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See Inside Scientific American Mind Volume 24, Issue 4

What Do Babies Really Know?

A new study finds a possible brain signature of consciousness in infants as young as five months
baby, baby boy, baby girl, babies



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How do you know that your cute five-month-old infant is truly aware, that she is fully sentient, capable of having a phenomenal conscious experience of her mother's face or voice? Let me hasten to add that the question here is not whether or not normal, healthy babies can selectively identify their mom's face or voice; of course, they can turn their head and fixate with their eyes onto the face and eyes of their mother even very soon after birth. The question I am after is whether such visuomotor or audiomotor behavior goes along with the kind of subjective experiences you or I have when we look at our mother or hear her voice. It is a legitimate question for two reasons.

For one, babies can't speak. They can't tell us whether or not they are seeing faces or hearing voices. It is a different matter once they mature enough to be able to talk to us about their inner experiences. So we have to trust our intuitions, which are deeply colored by our biases about when life starts, when consciousness begins, and who is or is not conscious. The second reason the question is valid is that 150 years of psychology experimentation has shown time and again that adults are perfectly capable of carrying out a range of complex tasks unconsciously.

For instance, subjects can distinguish between a face that looks angry or one that has a neutral expression even if those faces are rendered “invisible” by flashing them only very briefly onto a screen and by adding distracting images just before and just after the picture to effectively mask or erase the picture from the mind's eye. People can also unconsciously detect gender, do simple adding problems when “invisible” numbers are flashed onto the screen, or distinguish between depictions of inappropriate and appropriate actions (for example, discerning between an invisible image of an athlete batting a ball with a baseball bat and an image that has been doctored to show the player swatting at the ball using a flower bouquet). Perhaps babies' behaviors also rely on unconscious, rather than on conscious, processes?

So it becomes critical to find ways to distinguish conscious from unconscious processing in preverbal infants. What is a psychologist to do? One answer is to measure the brain's electrical activity using a common tool we call the electroencephalogram (EEG).

Using such tools, a group in Paris led by cognitive neuroscientist Stanislas Dehaene of the Collège de France has argued for several years that a hallmark of conscious visual perception is a particular type of electric wave, called P300, that occurs whenever an adult subject is attending to a consciously perceived picture or a sound. These signals start roughly around 300 milliseconds after the onset of the image or sound, can be long-lasting, are depolarizing (positive) relative to a reference electrode, and are particularly prominent above the frontal lobe. Most important, they are not present when, for instance, the image is flashed on the screen but is not consciously seen because it is masked. Looking at an image produces a host of faster electrical responses, which are thought to relate to the processing of the image that occurs prior to conscious recognition. Assuming that the P300 slow wave is one of the brain signatures of conscious perception, can they be found in young children?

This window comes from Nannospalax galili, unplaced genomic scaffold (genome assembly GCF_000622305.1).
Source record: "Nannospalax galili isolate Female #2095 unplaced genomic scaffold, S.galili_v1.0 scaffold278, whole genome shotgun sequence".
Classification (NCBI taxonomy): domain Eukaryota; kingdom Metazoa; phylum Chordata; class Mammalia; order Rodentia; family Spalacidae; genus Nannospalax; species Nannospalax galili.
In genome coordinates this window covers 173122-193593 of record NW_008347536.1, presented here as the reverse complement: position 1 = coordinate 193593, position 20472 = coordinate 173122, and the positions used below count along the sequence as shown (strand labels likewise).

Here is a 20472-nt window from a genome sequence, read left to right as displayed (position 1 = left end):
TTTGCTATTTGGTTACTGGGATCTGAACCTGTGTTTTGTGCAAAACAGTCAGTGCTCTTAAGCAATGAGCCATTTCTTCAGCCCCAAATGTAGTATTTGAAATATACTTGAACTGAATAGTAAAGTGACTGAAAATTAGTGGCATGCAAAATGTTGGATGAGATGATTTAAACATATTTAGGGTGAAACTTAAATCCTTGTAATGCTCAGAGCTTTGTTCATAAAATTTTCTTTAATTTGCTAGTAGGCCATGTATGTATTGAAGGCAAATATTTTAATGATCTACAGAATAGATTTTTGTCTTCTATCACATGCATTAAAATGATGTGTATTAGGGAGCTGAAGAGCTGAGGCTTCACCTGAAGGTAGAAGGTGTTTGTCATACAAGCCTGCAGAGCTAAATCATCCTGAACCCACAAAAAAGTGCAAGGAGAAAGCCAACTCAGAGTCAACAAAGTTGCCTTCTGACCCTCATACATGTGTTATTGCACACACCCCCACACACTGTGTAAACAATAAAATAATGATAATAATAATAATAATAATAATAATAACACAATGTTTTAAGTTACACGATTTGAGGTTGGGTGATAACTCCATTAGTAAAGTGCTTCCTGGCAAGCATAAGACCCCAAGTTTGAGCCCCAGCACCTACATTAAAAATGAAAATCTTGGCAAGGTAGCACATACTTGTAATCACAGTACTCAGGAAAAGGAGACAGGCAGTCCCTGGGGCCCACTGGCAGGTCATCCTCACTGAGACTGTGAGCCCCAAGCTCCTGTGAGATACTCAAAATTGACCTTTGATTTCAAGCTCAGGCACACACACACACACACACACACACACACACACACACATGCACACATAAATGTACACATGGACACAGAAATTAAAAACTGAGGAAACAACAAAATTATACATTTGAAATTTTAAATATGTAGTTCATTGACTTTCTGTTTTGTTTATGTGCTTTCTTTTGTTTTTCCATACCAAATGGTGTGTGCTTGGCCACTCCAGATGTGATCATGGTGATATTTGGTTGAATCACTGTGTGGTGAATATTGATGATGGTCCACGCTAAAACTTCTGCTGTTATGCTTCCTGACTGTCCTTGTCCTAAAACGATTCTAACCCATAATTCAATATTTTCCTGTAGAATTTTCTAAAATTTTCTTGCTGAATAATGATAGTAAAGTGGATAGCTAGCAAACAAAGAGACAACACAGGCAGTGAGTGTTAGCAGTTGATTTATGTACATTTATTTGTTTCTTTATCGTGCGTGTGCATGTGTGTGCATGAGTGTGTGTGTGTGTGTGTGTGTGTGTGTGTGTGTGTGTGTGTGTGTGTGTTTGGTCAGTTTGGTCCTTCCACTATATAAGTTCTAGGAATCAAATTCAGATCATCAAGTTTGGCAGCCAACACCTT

Recording Brain Waves in Infants

Psychologist Sid Kouider of the Laboratory of Cognitive and Psycholinguistic Sciences at the Ecole Normale Supérieure in Paris, together with Dehaene and other French and Danish researchers, undertook the difficult task of measuring brain waves in 80 infants. Difficult because, unlike undergraduate research subjects, very young children (just like puppies) wiggle around, don't pay attention for long and can't easily be instructed. Their head covered by an EEG cap, the infants sat on the lap of their parents, who were blindfolded so that they would not influence their children's responses. They had to look at streams of images, some that contained photographs of a smiling young woman and some that were only random patterns. What varied across experiments was the duration for which the face was exposed, from barely a glimpse—unlikely to be seen at all—to a sizable fraction of a second that, at least in older children, is invariably associated with the conscious sight of a smiling young woman.

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